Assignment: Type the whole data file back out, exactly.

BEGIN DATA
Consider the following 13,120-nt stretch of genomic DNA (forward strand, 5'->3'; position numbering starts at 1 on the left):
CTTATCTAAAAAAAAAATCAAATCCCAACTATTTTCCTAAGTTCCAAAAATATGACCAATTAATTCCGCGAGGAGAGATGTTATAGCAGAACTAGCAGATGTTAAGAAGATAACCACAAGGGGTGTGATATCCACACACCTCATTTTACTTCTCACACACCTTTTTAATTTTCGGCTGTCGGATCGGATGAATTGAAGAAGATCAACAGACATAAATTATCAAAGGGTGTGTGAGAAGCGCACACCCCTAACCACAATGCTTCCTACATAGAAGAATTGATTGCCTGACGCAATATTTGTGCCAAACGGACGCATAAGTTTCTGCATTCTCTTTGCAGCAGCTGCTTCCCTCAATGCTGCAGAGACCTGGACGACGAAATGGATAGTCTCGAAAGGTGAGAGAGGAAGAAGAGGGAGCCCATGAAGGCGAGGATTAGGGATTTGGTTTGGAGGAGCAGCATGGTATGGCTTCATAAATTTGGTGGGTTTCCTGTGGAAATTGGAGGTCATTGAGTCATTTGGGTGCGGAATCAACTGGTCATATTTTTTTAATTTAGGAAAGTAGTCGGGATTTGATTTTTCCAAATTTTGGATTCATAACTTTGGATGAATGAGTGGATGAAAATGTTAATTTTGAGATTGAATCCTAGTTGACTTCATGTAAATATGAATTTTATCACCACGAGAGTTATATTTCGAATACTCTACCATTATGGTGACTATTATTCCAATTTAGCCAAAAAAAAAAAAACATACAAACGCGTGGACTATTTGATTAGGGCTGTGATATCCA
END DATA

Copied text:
Consider the following 13,120-nt stretch of genomic DNA (forward strand, 5'->3'; position numbering starts at 1 on the left):
CTTATCTAAAAAAAAAATCAAATCCCAACTATTTTCCTAAGTTCCAAAAATATGACCAATTAATTCCGCGAGGAGAGATGTTATAGCAGAACTAGCAGATGTTAAGAAGATAACCACAAGGGGTGTGATATCCACACACCTCATTTTACTTCTCACACACCTTTTTAATTTTCGGCTGTCGGATCGGATGAATTGAAGAAGATCAACAGACATAAATTATCAAAGGGTGTGTGAGAAGCGCACACCCCTAACCACAATGCTTCCTACATAGAAGAATTGATTGCCTGACGCAATATTTGTGCCAAACGGACGCATAAGTTTCTGCATTCTCTTTGCAGCAGCTGCTTCCCTCAATGCTGCAGAGACCTGGACGACGAAATGGATAGTCTCGAAAGGTGAGAGAGGAAGAAGAGGGAGCCCATGAAGGCGAGGATTAGGGATTTGGTTTGGAGGAGCAGCATGGTATGGCTTCATAAATTTGGTGGGTTTCCTGTGGAAATTGGAGGTCATTGAGTCATTTGGGTGCGGAATCAACTGGTCATATTTTTTTAATTTAGGAAAGTAGTCGGGATTTGATTTTTCCAAATTTTGGATTCATAACTTTGGATGAATGAGTGGATGAAAATGTTAATTTTGAGATTGAATCCTAGTTGACTTCATGTAAATATGAATTTTATCACCACGAGAGTTATATTTCGAATACTCTACCATTATGGTGACTATTATTCCAATTTAGCCAAAAAAAAAAAAACATACAAACGCGTGGACTATTTGATTAGGGCTGTGATATCCA